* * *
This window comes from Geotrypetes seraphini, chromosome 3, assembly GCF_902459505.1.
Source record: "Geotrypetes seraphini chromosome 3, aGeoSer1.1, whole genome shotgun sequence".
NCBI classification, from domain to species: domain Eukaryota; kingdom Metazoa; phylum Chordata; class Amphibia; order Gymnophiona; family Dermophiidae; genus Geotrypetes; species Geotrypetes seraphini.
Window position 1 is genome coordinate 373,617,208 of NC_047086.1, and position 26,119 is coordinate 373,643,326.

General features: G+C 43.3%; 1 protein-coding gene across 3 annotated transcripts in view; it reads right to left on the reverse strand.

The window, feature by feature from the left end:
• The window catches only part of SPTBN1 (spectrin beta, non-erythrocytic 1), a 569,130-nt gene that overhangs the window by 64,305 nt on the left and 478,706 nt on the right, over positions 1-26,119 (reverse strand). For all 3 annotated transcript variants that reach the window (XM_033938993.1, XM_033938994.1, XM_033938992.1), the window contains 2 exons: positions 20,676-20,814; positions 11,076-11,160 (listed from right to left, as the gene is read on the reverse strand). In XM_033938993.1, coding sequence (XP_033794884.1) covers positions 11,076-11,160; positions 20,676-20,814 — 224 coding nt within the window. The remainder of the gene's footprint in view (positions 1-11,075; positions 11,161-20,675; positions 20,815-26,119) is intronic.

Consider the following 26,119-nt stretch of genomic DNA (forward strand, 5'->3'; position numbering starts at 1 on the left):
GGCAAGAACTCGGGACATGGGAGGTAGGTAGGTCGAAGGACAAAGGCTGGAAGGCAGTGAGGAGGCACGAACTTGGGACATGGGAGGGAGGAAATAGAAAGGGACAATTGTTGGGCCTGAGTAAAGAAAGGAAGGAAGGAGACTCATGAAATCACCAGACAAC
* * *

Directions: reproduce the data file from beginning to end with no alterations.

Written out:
This window comes from Geotrypetes seraphini, chromosome 3, assembly GCF_902459505.1.
Source record: "Geotrypetes seraphini chromosome 3, aGeoSer1.1, whole genome shotgun sequence".
NCBI classification, from domain to species: domain Eukaryota; kingdom Metazoa; phylum Chordata; class Amphibia; order Gymnophiona; family Dermophiidae; genus Geotrypetes; species Geotrypetes seraphini.
Window position 1 is genome coordinate 373,617,208 of NC_047086.1, and position 26,119 is coordinate 373,643,326.

General features: G+C 43.3%; 1 protein-coding gene across 3 annotated transcripts in view; it reads right to left on the reverse strand.

The window, feature by feature from the left end:
• The window catches only part of SPTBN1 (spectrin beta, non-erythrocytic 1), a 569,130-nt gene that overhangs the window by 64,305 nt on the left and 478,706 nt on the right, over positions 1-26,119 (reverse strand). For all 3 annotated transcript variants that reach the window (XM_033938993.1, XM_033938994.1, XM_033938992.1), the window contains 2 exons: positions 20,676-20,814; positions 11,076-11,160 (listed from right to left, as the gene is read on the reverse strand). In XM_033938993.1, coding sequence (XP_033794884.1) covers positions 11,076-11,160; positions 20,676-20,814 — 224 coding nt within the window. The remainder of the gene's footprint in view (positions 1-11,075; positions 11,161-20,675; positions 20,815-26,119) is intronic.

Consider the following 26,119-nt stretch of genomic DNA (forward strand, 5'->3'; position numbering starts at 1 on the left):
GGCAAGAACTCGGGACATGGGAGGTAGGTAGGTCGAAGGACAAAGGCTGGAAGGCAGTGAGGAGGCACGAACTTGGGACATGGGAGGGAGGAAATAGAAAGGGACAATTGTTGGGCCTGAGTAAAGAAAGGAAGGAAGGAGACTCATGAAATCACCAGACAAC